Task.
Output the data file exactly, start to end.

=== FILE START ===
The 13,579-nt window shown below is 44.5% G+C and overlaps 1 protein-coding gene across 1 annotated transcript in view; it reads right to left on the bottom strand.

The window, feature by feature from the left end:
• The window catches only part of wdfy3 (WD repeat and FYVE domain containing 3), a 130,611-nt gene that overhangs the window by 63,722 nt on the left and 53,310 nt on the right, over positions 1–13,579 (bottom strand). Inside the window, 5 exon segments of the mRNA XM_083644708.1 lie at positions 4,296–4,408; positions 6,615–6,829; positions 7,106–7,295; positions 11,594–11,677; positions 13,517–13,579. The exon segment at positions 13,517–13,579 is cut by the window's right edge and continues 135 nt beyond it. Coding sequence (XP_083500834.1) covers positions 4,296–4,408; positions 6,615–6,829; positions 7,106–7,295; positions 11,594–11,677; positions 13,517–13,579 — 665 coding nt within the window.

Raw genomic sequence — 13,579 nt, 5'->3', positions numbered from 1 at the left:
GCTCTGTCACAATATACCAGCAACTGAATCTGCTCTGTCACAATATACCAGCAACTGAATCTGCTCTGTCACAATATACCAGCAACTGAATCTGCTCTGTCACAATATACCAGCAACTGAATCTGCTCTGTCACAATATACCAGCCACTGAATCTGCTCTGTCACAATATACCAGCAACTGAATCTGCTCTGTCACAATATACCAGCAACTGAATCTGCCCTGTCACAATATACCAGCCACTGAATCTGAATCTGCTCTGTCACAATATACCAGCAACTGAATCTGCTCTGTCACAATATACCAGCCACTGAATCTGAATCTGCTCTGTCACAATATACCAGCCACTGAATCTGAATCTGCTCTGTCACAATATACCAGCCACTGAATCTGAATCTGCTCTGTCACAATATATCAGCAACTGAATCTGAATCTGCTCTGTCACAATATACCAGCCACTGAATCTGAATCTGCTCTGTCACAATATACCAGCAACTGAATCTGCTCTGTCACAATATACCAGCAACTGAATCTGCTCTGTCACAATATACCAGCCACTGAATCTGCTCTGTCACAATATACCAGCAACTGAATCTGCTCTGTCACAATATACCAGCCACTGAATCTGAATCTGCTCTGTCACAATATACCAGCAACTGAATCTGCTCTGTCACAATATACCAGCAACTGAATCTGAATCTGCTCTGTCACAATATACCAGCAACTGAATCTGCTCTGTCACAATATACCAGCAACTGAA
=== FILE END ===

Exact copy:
The 13,579-nt window shown below is 44.5% G+C and overlaps 1 protein-coding gene across 1 annotated transcript in view; it reads right to left on the bottom strand.

The window, feature by feature from the left end:
• The window catches only part of wdfy3 (WD repeat and FYVE domain containing 3), a 130,611-nt gene that overhangs the window by 63,722 nt on the left and 53,310 nt on the right, over positions 1–13,579 (bottom strand). Inside the window, 5 exon segments of the mRNA XM_083644708.1 lie at positions 4,296–4,408; positions 6,615–6,829; positions 7,106–7,295; positions 11,594–11,677; positions 13,517–13,579. The exon segment at positions 13,517–13,579 is cut by the window's right edge and continues 135 nt beyond it. Coding sequence (XP_083500834.1) covers positions 4,296–4,408; positions 6,615–6,829; positions 7,106–7,295; positions 11,594–11,677; positions 13,517–13,579 — 665 coding nt within the window.

Raw genomic sequence — 13,579 nt, 5'->3', positions numbered from 1 at the left:
GCTCTGTCACAATATACCAGCAACTGAATCTGCTCTGTCACAATATACCAGCAACTGAATCTGCTCTGTCACAATATACCAGCAACTGAATCTGCTCTGTCACAATATACCAGCAACTGAATCTGCTCTGTCACAATATACCAGCCACTGAATCTGCTCTGTCACAATATACCAGCAACTGAATCTGCTCTGTCACAATATACCAGCAACTGAATCTGCCCTGTCACAATATACCAGCCACTGAATCTGAATCTGCTCTGTCACAATATACCAGCAACTGAATCTGCTCTGTCACAATATACCAGCCACTGAATCTGAATCTGCTCTGTCACAATATACCAGCCACTGAATCTGAATCTGCTCTGTCACAATATACCAGCCACTGAATCTGAATCTGCTCTGTCACAATATATCAGCAACTGAATCTGAATCTGCTCTGTCACAATATACCAGCCACTGAATCTGAATCTGCTCTGTCACAATATACCAGCAACTGAATCTGCTCTGTCACAATATACCAGCAACTGAATCTGCTCTGTCACAATATACCAGCCACTGAATCTGCTCTGTCACAATATACCAGCAACTGAATCTGCTCTGTCACAATATACCAGCCACTGAATCTGAATCTGCTCTGTCACAATATACCAGCAACTGAATCTGCTCTGTCACAATATACCAGCAACTGAATCTGAATCTGCTCTGTCACAATATACCAGCAACTGAATCTGCTCTGTCACAATATACCAGCAACTGAA